ABC Television Network
Shark Tank is riding a wave of popularity that is really kicking up the quality of life for its millionaires and billionaires. The denizens of the tanks are regulars on the talk show circuit and have journalists filing story after story after story in all types of media. They need to be careful though — their parent network, ABC, could be pushing this show off the rails of the gravy train even faster than they would like.
Another ABC show can provide a cautionary tale that Barbara Corcoran, Mark Cuban, Lori Greiner, Robert Herjavec, Daymond John, and Kevin O'Leary should heed: Who Wants to Be A Millionaire. Over a decade ago, it was the toast of the television world. Regis Philbin, with his assortment of ties, had all of America repeating his trademark phrase, "Is that your final answer?" It was must-watch TV and the first time that someone actually answered the million dollar question was national news.
Then ABC got greedy. It started airing new episodes multiple times a week. People got bored of the program and it eventually fell out of prime-time grace. The very same thing can happen with Shark Tank if the programming honchos aren't more careful. The show has served as a stalwart stand-in for series that have already ended their seasons or have already been canceled. While there is educational value in a repeat viewing of a Shark Tank episode, there's no small chance that people might start tuning these lessons out.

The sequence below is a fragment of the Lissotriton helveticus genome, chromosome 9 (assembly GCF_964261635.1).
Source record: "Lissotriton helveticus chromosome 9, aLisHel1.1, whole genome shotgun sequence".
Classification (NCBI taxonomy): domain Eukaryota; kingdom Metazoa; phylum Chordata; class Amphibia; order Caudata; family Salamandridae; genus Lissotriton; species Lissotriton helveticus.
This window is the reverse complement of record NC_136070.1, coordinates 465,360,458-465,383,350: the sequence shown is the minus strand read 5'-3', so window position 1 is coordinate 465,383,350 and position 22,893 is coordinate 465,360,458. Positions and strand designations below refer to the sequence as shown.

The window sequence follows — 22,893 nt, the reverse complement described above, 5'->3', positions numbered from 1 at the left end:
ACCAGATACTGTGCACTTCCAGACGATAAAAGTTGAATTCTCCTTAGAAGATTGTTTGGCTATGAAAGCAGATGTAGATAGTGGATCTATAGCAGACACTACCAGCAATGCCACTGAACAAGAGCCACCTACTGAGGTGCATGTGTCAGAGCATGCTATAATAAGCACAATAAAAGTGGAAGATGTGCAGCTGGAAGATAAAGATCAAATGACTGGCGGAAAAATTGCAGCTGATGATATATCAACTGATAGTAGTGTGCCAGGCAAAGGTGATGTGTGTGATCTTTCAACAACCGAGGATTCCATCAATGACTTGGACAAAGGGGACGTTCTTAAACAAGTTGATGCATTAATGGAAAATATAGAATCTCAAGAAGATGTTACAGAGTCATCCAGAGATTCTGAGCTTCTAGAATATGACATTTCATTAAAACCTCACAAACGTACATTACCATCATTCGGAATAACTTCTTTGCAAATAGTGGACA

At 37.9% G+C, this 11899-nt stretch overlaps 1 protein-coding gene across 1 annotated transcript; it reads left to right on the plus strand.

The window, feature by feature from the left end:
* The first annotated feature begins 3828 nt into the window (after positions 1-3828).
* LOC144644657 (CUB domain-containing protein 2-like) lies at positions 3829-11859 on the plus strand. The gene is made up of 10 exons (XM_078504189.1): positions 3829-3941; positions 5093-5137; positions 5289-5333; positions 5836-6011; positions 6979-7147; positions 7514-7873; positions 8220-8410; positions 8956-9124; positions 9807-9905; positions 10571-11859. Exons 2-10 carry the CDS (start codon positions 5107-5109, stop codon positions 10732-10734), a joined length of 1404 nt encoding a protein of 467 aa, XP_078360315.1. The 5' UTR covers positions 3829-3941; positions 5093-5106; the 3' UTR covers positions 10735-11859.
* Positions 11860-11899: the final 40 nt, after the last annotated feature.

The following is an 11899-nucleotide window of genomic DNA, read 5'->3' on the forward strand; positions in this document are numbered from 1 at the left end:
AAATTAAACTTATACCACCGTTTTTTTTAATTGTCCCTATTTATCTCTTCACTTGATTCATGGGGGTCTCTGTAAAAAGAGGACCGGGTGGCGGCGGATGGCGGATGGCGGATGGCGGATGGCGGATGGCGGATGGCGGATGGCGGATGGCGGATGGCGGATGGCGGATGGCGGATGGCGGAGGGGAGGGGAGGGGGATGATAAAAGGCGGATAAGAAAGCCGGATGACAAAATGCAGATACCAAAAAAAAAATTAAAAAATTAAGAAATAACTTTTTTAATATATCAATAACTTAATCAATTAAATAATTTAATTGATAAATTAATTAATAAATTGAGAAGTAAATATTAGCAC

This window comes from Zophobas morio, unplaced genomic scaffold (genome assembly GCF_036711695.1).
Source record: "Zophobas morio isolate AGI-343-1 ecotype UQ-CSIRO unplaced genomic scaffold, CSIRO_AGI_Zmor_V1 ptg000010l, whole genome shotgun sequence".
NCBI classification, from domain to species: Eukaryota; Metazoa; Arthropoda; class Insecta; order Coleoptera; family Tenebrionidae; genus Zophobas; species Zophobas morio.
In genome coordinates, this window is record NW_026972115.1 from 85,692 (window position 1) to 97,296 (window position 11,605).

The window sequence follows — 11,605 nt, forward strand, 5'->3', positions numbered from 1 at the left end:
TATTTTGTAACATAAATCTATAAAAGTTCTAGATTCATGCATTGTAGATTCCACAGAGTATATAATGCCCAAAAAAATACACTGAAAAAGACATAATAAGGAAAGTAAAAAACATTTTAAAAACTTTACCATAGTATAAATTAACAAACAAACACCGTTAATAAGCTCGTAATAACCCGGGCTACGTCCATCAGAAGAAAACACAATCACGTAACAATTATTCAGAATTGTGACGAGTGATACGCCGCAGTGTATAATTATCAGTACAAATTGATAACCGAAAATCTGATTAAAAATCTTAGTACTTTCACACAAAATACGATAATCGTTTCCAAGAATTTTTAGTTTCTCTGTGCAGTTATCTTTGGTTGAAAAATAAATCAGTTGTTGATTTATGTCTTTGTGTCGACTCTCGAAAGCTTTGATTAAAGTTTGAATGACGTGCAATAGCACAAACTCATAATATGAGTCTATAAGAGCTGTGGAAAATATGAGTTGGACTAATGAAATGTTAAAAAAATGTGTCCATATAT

The show's format has served it well, especially with the bringing in of Cuban and Greiner to further humanize the show; still, there's always a need to shake up thing after a while, since even the most successful formula and get stale after a while. One suggestion might be for the five sharks to make some road trips and visit the entrepreneurs in their element. That way, they could spend an episode in one place and go really in-depth, much like Marcus Lemonis does on The Profit. Imagine Cuban snarking on the work area of an entrepreneur. Even if this shakes up what we loved about the show to begin with, fresh material like this could be what saves the series from going stale.
Just remember... a shark has to keep moving forward, otherwise it will die. The same could be said of this show if ABC keeps this up.